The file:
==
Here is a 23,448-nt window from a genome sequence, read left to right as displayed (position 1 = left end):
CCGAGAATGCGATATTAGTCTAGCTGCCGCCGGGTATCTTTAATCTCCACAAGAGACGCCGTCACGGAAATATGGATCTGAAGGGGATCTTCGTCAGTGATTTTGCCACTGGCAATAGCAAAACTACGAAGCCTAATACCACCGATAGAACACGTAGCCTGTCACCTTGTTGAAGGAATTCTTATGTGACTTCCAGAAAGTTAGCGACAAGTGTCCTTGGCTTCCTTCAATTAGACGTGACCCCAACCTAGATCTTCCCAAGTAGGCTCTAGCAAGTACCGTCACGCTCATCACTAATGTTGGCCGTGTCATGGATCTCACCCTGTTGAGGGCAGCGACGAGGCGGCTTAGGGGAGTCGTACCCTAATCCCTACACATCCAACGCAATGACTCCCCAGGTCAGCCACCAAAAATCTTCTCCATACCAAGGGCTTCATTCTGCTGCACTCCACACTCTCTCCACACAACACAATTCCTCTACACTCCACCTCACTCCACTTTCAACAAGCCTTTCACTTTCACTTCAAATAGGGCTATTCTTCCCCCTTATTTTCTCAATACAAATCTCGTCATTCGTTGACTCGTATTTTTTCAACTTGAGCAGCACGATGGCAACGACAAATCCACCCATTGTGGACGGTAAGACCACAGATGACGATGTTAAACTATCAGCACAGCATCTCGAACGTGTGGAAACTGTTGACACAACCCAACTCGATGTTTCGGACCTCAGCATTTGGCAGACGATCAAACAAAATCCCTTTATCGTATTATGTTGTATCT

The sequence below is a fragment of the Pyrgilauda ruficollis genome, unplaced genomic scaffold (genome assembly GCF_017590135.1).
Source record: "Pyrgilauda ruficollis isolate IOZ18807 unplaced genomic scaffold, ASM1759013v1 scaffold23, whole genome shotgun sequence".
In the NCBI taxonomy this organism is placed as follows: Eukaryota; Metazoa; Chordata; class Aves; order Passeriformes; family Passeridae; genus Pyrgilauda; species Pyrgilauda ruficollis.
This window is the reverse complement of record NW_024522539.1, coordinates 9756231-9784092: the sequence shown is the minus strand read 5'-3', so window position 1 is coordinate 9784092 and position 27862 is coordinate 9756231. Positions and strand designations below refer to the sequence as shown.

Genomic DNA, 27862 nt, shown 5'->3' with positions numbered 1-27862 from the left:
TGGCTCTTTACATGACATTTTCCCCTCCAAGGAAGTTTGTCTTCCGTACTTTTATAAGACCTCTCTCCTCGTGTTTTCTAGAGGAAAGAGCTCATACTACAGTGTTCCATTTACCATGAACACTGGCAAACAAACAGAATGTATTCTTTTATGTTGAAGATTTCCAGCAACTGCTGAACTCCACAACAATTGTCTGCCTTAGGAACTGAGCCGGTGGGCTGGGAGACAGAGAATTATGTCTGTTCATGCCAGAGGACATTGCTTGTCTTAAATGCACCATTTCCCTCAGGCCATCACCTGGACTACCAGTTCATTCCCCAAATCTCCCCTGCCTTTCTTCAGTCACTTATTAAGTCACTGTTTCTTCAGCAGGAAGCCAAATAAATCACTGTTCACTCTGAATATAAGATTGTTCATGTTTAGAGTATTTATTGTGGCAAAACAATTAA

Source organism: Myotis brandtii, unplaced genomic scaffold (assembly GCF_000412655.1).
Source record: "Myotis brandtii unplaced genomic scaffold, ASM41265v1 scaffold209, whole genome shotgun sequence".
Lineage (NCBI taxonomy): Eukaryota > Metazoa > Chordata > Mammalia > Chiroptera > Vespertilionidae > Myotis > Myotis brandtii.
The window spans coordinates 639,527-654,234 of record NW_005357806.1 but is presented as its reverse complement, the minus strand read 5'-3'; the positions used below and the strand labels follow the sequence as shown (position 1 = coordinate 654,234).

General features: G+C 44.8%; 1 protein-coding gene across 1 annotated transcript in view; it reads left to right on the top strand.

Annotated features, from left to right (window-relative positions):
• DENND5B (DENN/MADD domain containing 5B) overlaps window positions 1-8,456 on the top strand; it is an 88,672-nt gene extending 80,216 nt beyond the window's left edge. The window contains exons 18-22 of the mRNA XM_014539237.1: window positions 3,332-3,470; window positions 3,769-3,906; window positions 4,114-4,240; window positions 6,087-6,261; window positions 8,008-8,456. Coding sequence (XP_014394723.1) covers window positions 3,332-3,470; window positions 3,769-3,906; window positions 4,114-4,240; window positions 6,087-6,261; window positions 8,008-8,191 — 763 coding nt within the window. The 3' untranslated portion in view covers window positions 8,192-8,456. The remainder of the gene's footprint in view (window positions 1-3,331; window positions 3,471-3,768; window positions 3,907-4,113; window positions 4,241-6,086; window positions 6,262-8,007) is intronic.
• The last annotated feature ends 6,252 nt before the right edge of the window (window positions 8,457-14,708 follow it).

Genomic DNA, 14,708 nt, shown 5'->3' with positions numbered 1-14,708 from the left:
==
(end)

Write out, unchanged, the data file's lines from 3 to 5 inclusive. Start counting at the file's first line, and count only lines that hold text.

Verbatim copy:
The sequence below is a fragment of the Pyrgilauda ruficollis genome, unplaced genomic scaffold (genome assembly GCF_017590135.1).
Source record: "Pyrgilauda ruficollis isolate IOZ18807 unplaced genomic scaffold, ASM1759013v1 scaffold23, whole genome shotgun sequence".
In the NCBI taxonomy this organism is placed as follows: Eukaryota; Metazoa; Chordata; class Aves; order Passeriformes; family Passeridae; genus Pyrgilauda; species Pyrgilauda ruficollis.